I think we PotG are failing to take a strategic approach to the BC/NICS issue. We ought to think carefully about BC/NICS and realize that we can turn it to our advantage.

      The law is that you can’t HAVE a gun if you are a “Prohibited-Person”. If the police find a P-P with a gun they will arrest him. The police will identify P-P when they find their names in the FBI’s NCIC database. THIS – and not NICS – is the system we have used since 1997 or so to distinguish the 2A-disabled from the People who retain their RKBA.

      The NICS law plays a relatively minor and incidental supplementary role. It inhibits P-Ps from shopping in their LGS. Instead, P-Ps must send their 2A-(girl-)friends to shop or browse the black-market. Prohibition didn’t shut-down the black-market for alcohol; the war-on-drugs didn’t do any better for pot; there is no reason to imagine how the war-on-guns will close the black-market for guns.

      The only thing that will stop a BG with a gun is a good-guy with a gun; often he will be waring a badge and have access to the FBI’s databases via NCIC. This much – NCIC – we PotG can support; in any case, NCIC isn’t going away.

      Our objection – properly identified – ought to be on the 2A-disabling criteria that make one a P-P. And, it is here where your insight (rent a house, apply for a job, get a credit card, open a bank account) comes into play. So, Mr. Sixpack, so what’s interesting in your background? Ever smoke a joint? Did your wife ever press charges against you for misdemeanor domestic violence? Have any mental issues? Ever have a fiduciary handle your financial affairs? Well, then, shouldn’t any records of any of these events be reported to the FBI?

      Certainly, you agree that each and every one of these criteria is a “reasonable” basis to deprive you of a gun (and, consequently, your ability to defend your life and your loved-ones). And, of course, you have ABSOLUTE confidence that Congress will NEVER allow the FBI to allow Law Enforcement access to these records for any other purposes. Nor, will any landlord, employer or bank ever get access to any of these records. You DO trust your Congress and the FBI implicitly; don’t you? You are a loyal American aren’t you?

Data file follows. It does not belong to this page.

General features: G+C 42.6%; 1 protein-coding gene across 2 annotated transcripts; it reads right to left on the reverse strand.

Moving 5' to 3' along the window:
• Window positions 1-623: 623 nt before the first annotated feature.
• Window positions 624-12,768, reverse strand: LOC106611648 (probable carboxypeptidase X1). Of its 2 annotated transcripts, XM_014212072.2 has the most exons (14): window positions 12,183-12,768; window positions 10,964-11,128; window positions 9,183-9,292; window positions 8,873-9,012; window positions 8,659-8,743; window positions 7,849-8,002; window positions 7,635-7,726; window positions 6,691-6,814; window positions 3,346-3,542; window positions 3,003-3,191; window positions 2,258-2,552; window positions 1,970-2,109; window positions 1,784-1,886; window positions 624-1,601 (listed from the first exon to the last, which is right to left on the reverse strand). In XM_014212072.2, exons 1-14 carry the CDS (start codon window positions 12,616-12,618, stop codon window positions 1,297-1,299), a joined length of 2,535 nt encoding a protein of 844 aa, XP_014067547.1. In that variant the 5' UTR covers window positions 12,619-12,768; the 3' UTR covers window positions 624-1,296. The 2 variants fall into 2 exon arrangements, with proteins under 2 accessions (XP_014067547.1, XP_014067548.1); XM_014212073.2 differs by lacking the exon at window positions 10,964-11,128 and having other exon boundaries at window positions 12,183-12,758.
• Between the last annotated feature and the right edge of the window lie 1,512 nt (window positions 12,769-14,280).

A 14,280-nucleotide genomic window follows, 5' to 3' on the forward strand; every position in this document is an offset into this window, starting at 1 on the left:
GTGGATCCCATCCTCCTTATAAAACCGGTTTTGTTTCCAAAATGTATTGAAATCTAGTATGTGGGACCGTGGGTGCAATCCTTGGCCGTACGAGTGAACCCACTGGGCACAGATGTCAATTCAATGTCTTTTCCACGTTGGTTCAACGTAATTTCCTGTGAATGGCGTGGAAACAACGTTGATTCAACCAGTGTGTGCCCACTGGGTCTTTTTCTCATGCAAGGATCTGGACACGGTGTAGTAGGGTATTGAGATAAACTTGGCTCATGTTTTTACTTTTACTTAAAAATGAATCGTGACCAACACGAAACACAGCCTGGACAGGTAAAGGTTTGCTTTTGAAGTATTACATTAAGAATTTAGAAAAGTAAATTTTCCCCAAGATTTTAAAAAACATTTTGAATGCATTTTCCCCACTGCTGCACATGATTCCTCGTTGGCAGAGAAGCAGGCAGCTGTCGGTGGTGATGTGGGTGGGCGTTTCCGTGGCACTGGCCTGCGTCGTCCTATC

As soon as Mr. Sixpack begins to recognize the bigger picture he will start to share our concern for just which sorts of records get compiled into FBI databases. Once a given kind-of-record gets into any centralized database there is just about no means of limiting access to that record to the very narrow purposes to which it’s supposedly authorized.

  12. I will not enter into discussion over gun control.

    My fundamental ‘Rightful Liberty’ is not open to limitation or discussion to limit. To those who would restrict, infringe or otherwise attempt to control or abrogate my Liberty….go pound copious amounts of extra coarse sand directly up your collectivist-arse.

    A ponderism on Rightful Liberty:

    “Rightful liberty is unobstructed action according to our will within limits drawn around us by the equal rights of others. I do not add ‘within the limits of the law’ because law is often but the tyrant’s will, and always so when it violates the rights of the individual.” — Thomas Jefferson

    That is all.

  13. I believe the Nazis loaded the “mentally ill” on the cattle cars right along with the Jews, Gypsies and others. Slippery slope and all that.

  14. Background checks, where folks who know each other, are pretty easy to get around. Just make up a bill of sale and pre-date the son of a bitch! A copy for seller and buyer.
    Just make sure it’s a CASH deal, no paperwork, in case your friend, turns out not to be your friend someday.
    I wouldn’t do this with a stranger though. If you want to sell your gun and none of your friends will buy it, take it to a dealer and sell it on consignment. Some dealers charge as low as 10% (my dealer), others considerably more. but its a way of doing it.